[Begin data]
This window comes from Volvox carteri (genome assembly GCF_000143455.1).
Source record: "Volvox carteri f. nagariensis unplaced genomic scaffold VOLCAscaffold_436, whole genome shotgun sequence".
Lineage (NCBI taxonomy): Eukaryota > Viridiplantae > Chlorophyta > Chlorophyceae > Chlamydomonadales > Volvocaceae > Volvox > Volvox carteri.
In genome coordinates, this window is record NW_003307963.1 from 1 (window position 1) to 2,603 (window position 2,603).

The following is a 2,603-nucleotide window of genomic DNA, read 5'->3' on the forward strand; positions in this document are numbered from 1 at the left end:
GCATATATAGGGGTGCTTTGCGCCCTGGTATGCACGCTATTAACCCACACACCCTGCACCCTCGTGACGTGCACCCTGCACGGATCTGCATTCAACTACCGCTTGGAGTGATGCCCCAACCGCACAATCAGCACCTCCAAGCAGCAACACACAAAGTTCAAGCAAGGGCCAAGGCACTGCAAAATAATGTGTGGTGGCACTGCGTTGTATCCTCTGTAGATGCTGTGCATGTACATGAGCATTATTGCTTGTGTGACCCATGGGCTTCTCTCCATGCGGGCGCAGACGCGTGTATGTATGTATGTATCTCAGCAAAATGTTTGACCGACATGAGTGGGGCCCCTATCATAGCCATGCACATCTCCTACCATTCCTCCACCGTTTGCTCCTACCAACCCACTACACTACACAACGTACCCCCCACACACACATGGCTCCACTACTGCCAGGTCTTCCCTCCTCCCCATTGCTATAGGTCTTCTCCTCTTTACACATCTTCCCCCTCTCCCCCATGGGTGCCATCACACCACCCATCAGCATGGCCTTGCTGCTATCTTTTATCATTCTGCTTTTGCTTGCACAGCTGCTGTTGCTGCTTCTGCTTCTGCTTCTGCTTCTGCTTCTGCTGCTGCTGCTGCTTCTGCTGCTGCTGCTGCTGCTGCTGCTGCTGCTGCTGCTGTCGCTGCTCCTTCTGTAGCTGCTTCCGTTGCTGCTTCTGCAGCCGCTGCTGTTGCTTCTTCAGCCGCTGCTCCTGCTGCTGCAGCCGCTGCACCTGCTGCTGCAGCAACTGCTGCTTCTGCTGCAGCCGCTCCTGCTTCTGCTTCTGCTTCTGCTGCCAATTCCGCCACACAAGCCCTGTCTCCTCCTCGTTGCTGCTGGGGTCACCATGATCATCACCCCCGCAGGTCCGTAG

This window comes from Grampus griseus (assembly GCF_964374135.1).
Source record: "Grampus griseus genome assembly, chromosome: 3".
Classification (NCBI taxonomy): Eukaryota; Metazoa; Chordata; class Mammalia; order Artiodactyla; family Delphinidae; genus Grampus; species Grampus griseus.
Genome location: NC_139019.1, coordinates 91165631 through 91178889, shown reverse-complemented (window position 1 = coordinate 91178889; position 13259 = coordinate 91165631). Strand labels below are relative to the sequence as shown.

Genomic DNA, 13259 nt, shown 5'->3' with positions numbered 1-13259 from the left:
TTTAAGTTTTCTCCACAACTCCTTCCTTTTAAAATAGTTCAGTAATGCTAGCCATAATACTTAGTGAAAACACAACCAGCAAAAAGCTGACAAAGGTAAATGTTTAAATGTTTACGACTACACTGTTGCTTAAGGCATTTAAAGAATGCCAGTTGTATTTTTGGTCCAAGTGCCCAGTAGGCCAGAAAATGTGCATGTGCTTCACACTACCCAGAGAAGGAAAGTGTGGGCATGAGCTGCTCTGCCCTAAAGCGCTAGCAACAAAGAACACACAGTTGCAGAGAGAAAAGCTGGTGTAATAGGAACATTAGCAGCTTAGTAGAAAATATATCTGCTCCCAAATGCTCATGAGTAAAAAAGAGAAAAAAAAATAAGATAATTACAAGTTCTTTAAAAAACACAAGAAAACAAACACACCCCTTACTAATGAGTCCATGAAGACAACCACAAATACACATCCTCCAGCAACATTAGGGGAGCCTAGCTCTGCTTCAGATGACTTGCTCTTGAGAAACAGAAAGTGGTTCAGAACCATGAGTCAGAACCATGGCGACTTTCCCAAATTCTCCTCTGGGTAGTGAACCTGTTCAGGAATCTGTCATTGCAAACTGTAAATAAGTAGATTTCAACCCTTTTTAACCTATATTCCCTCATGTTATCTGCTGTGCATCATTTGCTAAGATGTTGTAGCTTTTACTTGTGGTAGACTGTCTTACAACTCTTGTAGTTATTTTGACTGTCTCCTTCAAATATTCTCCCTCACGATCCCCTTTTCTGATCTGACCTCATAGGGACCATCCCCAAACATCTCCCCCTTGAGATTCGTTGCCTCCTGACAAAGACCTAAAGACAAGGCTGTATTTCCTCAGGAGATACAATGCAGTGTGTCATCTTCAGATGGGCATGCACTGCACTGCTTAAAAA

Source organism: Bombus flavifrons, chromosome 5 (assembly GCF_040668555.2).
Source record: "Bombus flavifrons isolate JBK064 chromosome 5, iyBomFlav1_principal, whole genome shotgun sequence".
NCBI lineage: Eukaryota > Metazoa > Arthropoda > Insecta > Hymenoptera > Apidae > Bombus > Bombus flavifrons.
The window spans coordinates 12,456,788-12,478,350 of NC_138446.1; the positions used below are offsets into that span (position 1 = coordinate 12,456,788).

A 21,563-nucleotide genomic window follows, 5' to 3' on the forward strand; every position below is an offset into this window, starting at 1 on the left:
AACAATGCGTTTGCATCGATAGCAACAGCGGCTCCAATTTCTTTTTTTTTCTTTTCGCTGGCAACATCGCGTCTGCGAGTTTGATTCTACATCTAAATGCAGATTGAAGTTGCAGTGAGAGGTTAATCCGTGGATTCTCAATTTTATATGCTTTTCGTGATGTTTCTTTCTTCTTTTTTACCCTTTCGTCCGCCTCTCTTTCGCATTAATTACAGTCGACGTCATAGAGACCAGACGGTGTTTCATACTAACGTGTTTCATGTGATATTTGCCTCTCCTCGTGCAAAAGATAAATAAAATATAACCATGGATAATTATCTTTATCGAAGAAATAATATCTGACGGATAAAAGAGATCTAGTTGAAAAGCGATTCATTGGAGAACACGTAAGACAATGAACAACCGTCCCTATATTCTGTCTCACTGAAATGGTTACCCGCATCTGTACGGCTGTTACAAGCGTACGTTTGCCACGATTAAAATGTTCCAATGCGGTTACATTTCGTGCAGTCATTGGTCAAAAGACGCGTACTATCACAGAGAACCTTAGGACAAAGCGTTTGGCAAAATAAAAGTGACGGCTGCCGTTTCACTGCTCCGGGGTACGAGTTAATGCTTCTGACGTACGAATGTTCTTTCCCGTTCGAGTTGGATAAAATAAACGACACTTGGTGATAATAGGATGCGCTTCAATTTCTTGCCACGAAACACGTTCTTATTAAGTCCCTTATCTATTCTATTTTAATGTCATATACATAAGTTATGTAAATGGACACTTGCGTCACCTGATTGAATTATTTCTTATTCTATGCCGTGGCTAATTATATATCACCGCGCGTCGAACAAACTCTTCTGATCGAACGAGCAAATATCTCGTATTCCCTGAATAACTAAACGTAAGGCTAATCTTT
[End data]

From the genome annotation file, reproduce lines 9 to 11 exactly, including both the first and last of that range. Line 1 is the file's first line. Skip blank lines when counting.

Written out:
Classification (NCBI taxonomy): Eukaryota; Metazoa; Chordata; class Mammalia; order Artiodactyla; family Delphinidae; genus Grampus; species Grampus griseus.
Genome location: NC_139019.1, coordinates 91165631 through 91178889, shown reverse-complemented (window position 1 = coordinate 91178889; position 13259 = coordinate 91165631). Strand labels below are relative to the sequence as shown.

Genomic DNA, 13259 nt, shown 5'->3' with positions numbered 1-13259 from the left: